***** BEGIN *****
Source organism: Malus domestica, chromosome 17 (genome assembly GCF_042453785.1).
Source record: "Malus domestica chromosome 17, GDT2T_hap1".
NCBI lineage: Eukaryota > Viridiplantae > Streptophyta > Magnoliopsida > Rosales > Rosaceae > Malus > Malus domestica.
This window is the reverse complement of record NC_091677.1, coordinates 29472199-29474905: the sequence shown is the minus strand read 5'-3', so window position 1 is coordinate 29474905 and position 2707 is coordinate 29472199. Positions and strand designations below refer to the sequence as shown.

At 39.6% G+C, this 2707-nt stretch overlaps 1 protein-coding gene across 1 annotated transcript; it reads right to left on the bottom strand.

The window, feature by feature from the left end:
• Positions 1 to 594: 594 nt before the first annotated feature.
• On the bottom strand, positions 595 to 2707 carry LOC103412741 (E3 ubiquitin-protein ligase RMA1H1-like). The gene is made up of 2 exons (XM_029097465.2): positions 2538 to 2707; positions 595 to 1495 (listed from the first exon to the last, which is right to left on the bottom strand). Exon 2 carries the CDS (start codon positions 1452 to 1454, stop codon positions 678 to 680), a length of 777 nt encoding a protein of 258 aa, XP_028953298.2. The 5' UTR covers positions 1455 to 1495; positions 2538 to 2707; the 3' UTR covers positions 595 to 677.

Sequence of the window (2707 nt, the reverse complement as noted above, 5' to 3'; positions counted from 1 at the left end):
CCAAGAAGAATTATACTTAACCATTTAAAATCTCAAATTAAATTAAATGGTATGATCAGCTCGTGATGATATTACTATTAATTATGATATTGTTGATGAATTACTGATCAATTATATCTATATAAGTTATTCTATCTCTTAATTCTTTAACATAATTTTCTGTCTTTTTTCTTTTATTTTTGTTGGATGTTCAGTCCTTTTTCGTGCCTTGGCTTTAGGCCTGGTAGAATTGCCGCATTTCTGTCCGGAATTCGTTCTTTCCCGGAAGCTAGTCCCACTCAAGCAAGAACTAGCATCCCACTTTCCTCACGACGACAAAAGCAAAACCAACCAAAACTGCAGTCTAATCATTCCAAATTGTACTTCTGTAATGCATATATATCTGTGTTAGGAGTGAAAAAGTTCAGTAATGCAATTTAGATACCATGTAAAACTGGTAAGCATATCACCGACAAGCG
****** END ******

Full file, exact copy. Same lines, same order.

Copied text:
Source organism: Malus domestica, chromosome 17 (genome assembly GCF_042453785.1).
Source record: "Malus domestica chromosome 17, GDT2T_hap1".
NCBI lineage: Eukaryota > Viridiplantae > Streptophyta > Magnoliopsida > Rosales > Rosaceae > Malus > Malus domestica.
This window is the reverse complement of record NC_091677.1, coordinates 29472199-29474905: the sequence shown is the minus strand read 5'-3', so window position 1 is coordinate 29474905 and position 2707 is coordinate 29472199. Positions and strand designations below refer to the sequence as shown.

At 39.6% G+C, this 2707-nt stretch overlaps 1 protein-coding gene across 1 annotated transcript; it reads right to left on the bottom strand.

The window, feature by feature from the left end:
• Positions 1 to 594: 594 nt before the first annotated feature.
• On the bottom strand, positions 595 to 2707 carry LOC103412741 (E3 ubiquitin-protein ligase RMA1H1-like). The gene is made up of 2 exons (XM_029097465.2): positions 2538 to 2707; positions 595 to 1495 (listed from the first exon to the last, which is right to left on the bottom strand). Exon 2 carries the CDS (start codon positions 1452 to 1454, stop codon positions 678 to 680), a length of 777 nt encoding a protein of 258 aa, XP_028953298.2. The 5' UTR covers positions 1455 to 1495; positions 2538 to 2707; the 3' UTR covers positions 595 to 677.

Sequence of the window (2707 nt, the reverse complement as noted above, 5' to 3'; positions counted from 1 at the left end):
CCAAGAAGAATTATACTTAACCATTTAAAATCTCAAATTAAATTAAATGGTATGATCAGCTCGTGATGATATTACTATTAATTATGATATTGTTGATGAATTACTGATCAATTATATCTATATAAGTTATTCTATCTCTTAATTCTTTAACATAATTTTCTGTCTTTTTTCTTTTATTTTTGTTGGATGTTCAGTCCTTTTTCGTGCCTTGGCTTTAGGCCTGGTAGAATTGCCGCATTTCTGTCCGGAATTCGTTCTTTCCCGGAAGCTAGTCCCACTCAAGCAAGAACTAGCATCCCACTTTCCTCACGACGACAAAAGCAAAACCAACCAAAACTGCAGTCTAATCATTCCAAATTGTACTTCTGTAATGCATATATATCTGTGTTAGGAGTGAAAAAGTTCAGTAATGCAATTTAGATACCATGTAAAACTGGTAAGCATATCACCGACAAGCG